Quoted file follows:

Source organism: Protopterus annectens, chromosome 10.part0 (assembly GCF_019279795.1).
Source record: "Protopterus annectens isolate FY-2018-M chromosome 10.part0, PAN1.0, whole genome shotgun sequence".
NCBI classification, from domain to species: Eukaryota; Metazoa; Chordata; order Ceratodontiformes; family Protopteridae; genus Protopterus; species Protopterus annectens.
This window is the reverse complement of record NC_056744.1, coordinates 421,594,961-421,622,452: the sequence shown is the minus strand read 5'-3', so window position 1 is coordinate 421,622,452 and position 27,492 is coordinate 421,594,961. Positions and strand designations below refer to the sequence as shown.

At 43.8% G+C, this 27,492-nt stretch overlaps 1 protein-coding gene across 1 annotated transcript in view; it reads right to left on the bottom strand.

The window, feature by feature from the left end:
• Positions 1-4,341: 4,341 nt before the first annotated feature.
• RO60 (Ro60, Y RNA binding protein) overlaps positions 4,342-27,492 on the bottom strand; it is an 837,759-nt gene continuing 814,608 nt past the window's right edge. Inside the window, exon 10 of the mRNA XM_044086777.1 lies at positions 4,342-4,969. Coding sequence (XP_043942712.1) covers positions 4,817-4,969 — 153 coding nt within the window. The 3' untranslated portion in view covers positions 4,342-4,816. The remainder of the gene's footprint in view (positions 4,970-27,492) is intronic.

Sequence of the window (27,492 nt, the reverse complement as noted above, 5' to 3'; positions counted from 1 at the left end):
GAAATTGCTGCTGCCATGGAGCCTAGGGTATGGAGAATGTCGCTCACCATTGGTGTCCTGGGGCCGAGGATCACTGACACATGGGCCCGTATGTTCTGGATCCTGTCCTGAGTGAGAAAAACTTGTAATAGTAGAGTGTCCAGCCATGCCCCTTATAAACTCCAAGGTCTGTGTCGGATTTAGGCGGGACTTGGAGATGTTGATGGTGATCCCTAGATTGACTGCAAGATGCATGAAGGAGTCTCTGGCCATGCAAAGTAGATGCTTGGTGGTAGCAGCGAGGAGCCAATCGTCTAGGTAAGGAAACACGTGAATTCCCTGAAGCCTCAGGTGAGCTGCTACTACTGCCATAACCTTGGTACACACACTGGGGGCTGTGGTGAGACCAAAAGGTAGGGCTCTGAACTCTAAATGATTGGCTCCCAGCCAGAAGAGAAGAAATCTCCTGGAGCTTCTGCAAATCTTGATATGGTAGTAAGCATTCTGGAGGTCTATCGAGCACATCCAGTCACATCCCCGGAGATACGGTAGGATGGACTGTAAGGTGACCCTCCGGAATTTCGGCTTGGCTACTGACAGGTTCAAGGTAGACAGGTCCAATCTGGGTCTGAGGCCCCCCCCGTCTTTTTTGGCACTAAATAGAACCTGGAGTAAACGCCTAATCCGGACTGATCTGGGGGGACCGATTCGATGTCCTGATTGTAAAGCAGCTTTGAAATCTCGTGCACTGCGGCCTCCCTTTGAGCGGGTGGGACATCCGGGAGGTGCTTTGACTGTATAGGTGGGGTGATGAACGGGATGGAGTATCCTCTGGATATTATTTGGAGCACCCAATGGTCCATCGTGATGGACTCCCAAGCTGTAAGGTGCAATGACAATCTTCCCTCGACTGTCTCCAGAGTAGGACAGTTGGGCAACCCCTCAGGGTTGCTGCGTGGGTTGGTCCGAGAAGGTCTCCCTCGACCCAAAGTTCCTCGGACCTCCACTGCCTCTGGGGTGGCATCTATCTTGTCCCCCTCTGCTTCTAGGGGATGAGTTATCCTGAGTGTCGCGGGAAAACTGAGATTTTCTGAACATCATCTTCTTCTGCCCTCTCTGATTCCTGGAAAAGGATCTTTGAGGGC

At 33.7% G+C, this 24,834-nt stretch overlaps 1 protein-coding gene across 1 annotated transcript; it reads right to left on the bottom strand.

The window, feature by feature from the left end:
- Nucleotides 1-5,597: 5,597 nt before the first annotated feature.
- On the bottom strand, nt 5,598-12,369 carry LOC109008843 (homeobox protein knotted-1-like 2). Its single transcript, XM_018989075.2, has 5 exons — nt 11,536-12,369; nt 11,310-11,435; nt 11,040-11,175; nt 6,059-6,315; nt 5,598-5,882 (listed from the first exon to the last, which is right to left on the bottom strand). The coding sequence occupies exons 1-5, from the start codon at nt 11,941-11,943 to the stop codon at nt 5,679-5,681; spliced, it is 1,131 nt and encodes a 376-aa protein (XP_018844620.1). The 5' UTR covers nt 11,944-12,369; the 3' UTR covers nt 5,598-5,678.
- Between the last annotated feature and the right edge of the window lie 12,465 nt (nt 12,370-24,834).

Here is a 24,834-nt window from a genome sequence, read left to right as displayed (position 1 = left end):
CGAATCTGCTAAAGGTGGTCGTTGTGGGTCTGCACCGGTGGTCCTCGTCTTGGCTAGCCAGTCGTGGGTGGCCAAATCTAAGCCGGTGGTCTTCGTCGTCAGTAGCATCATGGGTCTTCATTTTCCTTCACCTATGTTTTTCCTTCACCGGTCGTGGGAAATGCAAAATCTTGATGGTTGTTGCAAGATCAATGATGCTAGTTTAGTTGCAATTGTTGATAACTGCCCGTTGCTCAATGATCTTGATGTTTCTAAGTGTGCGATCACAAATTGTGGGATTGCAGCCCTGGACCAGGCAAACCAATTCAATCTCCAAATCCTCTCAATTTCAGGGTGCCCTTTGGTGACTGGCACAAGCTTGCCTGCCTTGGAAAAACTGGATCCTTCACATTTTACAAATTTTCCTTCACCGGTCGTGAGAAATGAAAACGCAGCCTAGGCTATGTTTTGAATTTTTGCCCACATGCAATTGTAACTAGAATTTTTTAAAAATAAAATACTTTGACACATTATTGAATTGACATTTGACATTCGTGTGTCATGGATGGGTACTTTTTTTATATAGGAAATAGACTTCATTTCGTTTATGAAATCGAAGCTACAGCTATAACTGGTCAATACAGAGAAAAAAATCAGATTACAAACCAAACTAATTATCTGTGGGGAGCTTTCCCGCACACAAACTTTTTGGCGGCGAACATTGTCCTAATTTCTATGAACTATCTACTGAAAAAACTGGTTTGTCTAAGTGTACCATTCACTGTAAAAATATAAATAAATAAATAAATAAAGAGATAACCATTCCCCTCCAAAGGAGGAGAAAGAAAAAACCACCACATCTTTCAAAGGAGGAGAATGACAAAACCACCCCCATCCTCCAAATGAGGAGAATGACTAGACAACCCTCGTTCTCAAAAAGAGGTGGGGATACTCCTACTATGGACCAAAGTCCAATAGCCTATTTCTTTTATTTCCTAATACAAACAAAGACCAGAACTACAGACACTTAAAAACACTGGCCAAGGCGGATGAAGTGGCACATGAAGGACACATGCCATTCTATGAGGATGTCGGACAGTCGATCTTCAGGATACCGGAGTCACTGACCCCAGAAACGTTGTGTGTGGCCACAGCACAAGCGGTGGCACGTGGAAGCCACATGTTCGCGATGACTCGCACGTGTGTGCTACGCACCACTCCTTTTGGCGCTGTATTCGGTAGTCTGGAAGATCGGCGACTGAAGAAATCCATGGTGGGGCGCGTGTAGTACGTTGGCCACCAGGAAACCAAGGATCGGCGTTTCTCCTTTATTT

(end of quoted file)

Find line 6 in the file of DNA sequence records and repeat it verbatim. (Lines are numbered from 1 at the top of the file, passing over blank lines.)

The window, feature by feature from the left end: